Linked lists are linear data structures in which elements are arranged in a linear manner but their position is not given by their position on the memory. Linked lists are used to implement other data structures as well. While preparing for technical interviews, you will encounter questions related to the linked lists. You are expected to have a good knowledge of concepts from linked lists, as some other linear data structures are implemented using linked lists like stacks and queues. Whether you are a fresher or experienced this article of linked list coding questions will help you in learning interview questions related to linked lists, and in this article, we will cover most of the questions ever asked in any linked list interview questions either by FAANGs or any others company.
A linked list is one of the most appropriate data structures which can be used to implement stacks and queues. A variety of linked lists, like circular and doubly linked lists, make it very simple to implement other data structures. A stack operates similarly to a stack of books, where the book placed on the top most recently can be easily accessed as it is the one that was added last. This is called the LIFO principle, and in the case of queues, like in general life, we have queues; the person who is standing at the last will get a service at the very end, and this is the FIFO principle.
LRU cache is an algorithm used for page replacement by memory management systems. The LRU cache is an acronym for the Least recently used cache. It replaces any page that is not used for long and is replaced by the most recently used page whenever the memory is full. The queues and hash maps are used to implement the LRU cache. A queue is an implementation of a doubly linked list. The cache size, i.e., the total number of available frames, determines the maximum size of the queue. The least recently used pages will be near the front of the queue, while the most recently used pages will be near the back.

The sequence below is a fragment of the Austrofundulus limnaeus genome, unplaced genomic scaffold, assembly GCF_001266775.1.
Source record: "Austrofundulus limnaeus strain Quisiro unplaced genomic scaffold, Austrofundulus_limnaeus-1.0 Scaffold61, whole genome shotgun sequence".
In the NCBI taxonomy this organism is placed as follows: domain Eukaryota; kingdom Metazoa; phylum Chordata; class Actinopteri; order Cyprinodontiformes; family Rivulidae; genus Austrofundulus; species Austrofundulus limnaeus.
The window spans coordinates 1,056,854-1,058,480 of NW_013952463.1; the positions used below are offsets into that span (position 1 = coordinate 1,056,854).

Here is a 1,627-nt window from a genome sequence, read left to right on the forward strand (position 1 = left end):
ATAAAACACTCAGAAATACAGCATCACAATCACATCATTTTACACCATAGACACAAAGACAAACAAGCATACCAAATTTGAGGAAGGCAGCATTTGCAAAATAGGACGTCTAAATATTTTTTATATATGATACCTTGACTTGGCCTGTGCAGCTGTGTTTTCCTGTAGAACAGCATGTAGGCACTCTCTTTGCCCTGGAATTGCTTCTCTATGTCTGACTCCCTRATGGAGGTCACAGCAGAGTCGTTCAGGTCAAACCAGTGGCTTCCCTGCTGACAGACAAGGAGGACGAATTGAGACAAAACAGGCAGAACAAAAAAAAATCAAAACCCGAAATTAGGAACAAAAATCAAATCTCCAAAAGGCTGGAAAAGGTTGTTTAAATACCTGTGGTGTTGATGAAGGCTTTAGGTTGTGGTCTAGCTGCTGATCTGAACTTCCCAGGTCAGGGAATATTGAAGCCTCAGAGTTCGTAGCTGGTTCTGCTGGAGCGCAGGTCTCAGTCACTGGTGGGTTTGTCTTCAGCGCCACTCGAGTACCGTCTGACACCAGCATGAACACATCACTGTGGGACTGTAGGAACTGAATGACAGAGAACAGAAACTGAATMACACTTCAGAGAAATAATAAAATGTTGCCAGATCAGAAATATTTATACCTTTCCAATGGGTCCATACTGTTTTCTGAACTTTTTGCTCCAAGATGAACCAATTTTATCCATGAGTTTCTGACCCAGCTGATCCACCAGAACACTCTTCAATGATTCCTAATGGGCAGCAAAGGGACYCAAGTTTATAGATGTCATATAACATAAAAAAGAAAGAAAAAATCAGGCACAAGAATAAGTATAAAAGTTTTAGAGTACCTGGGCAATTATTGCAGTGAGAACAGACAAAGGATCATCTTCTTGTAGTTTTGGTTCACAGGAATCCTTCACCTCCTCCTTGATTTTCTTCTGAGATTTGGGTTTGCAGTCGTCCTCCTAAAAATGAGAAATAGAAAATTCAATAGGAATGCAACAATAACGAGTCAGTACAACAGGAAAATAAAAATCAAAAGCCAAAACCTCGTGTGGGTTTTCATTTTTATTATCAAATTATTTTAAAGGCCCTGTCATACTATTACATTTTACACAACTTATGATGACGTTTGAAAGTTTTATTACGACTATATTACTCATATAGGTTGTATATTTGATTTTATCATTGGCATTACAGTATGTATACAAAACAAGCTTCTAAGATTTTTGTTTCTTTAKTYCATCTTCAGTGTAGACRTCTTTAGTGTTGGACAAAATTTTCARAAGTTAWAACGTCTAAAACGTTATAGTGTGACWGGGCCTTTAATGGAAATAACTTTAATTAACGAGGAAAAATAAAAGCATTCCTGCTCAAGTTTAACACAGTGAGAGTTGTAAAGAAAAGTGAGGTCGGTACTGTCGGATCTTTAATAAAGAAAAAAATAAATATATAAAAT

It will be O(N2). As in a linked list, the beginning is always the head of the list, and then you can proceed to the next pointer and the nodes to reach your desired position where an element needs to be added.
Assuming the length of the list is in the loop will take n iterations and assuming a worst case that you want to add the element at the end of the list, or you want to add the elements in a sorted manner, and the given element is the largest. In this case, by inserting n values, the number of loops will be:
Which will be of the order of O( n2 )
Stack, Queue, Tables, Lists, and Linked Lists. are a few linear data structures. Linear data structures can be constructed as a continuous arrangement of data elements in the memory. It can be constructed by using an array data type. In linear Data Structures, the relationship of adjacency is maintained between the data elements.
A staple in linked list questions, be prepared to answer this one. Linked lists are like linear data structures that don't have ordered memory placements. These contain nodes that store two kinds of data, a value and a pointer which points to another node and hence tells its address. For example, you can consider boxes that are connected with each other with a rope; these boxes are certainly not placed next to each other but randomly, and each box has some item in it and a rope that shows which is the next or the previous box.
You can have four kinds of linked lists:
About the singly linked list, as the name suggests, it is unidirectional, and each node has only one pointer, which will point to only one element. In the case of doubly linked lists, you have a bidirectional list that has nodes with two pointers, and they point to two elements, majorly previous and the next ones. If you talk about a multiply linked list, you have listed whose nodes can carry more than two pointers and more of a branched structure. Then in this circular linked list, you will have a loop somewhere at any node which will point to any of the previous nodes.
In a singly linked list, you have a node that stores the address of the next node in the sequence that is said to contain a pointer to the next node. A single linked list only provides for one method of data traversal. For example, 2->5->10->19 is a unidirectional linked list. There is no possibility of backward traversal in a linked list.